Professor Hugh Pennington is apparently unstuck in time, like Bill Murray in Groundhog Day.
In November 1996, over 400 fell ill and 21 were killed in Scotland by E. coli O157:H7 found in deli meats produced by family butchers John Barr & Son. The Butcher of Scotland, who had been in business for 28 years and who was previously awarded the title of Scottish Butcher of the Year, was using the same knives to handle raw and cooked meat. That’s a food safety no-no.
In a 1997 inquiry, Prof. Pennington recommended, among other things, the physical separation, within premises and butcher shops, of raw and cooked meat products using separate counters, equipment and staff.
In 2008, Prof. Pennington heard in a new inquiry how John Tudor and Son, the Butcher of Wales, used the same machine to vacuum package both raw and cooked meats, leading to an E. coli O157:H7 outbreak beginning in Sept. 2005, which sickened some150 children in 44 schools in southern Wales and killed five-year-old Mason Jones.
This morning, a consumer watchdog said food hygiene services in Wales need an extra £2.5m a year to help prevent a repeat of a fatal 2005 E. coli outbreak.
I’m not sure extra money is going to change anything. If someone wants to clearly skirt with food safety, as butcher William Tudor did, bad things will happen. And the local councils were already turning a blind eye to Tudor’s most egregious actions.
The Butcher of Wales was shown to have:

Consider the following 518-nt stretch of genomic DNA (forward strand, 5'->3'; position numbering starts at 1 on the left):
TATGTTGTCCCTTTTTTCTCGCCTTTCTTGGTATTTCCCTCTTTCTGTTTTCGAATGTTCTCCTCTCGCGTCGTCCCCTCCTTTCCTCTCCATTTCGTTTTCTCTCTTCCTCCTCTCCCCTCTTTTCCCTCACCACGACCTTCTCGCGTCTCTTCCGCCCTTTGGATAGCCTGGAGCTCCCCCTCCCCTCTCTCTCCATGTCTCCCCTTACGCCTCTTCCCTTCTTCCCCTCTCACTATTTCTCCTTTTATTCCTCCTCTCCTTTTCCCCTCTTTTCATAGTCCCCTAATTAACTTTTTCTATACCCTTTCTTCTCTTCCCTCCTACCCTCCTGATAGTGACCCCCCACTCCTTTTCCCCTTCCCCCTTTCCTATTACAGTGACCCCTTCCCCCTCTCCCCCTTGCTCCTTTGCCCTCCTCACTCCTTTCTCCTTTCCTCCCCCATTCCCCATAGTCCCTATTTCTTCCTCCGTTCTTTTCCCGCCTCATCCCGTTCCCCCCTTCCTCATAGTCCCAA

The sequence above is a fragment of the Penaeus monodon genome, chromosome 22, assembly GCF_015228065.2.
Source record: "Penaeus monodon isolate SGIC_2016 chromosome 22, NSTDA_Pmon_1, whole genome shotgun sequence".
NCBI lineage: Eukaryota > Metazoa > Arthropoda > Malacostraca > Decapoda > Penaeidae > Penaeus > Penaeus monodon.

• encouraged staff suffering from stomach bugs and diarrhea to continue preparing meat for school dinners;
• known of cross-contamination between raw and cooked meats, but did nothing to prevent it;
• used the same packing in which raw meat had been delivered to subsequently store cooked product;
• operated a processing facility that contained a filthy meat slicer, cluttered and dirty chopping areas, and meat more than two years out of date piled in a freezer;
• a cleaning schedule at the factory that one expert called "a joke;"
• falsified crucial health and safety documents and lied about receiving hygiene awards; and,
• supplied schools with meat that was green, smelly and undercooked.
Professor Chris Griffith, head of the food research and consultancy unit at the University of Wales Institute, Cardiff, told the inquiry the culture at the premises was “dominated by saving money.”
So who allowed Tudor to operate under such conditions?
Prof. Pennington heard that Tudor and Son was visited several times in the months leading up to the Sept. 2005 outbreak, that inspectors knew there was only one vac-pac machine being used for both cooked and raw meats but, despite Pennington’s 1997 recommendation, inspectors decided the business did not pose "an imminent risk" to human health.
"There was a failure in the series of inspections to identify poor hygiene and working practices and a failure to take action."
The inspectors also took on "face value" explanations offered by Tudor and his staff for various food safety failures.
The Food Standards Agency should issue clear guidance to inspectors that the use of the same equipment to process raw and ready-to-eat foods is totally unacceptable.
Does anyone need extra money to clearly state food safety basics?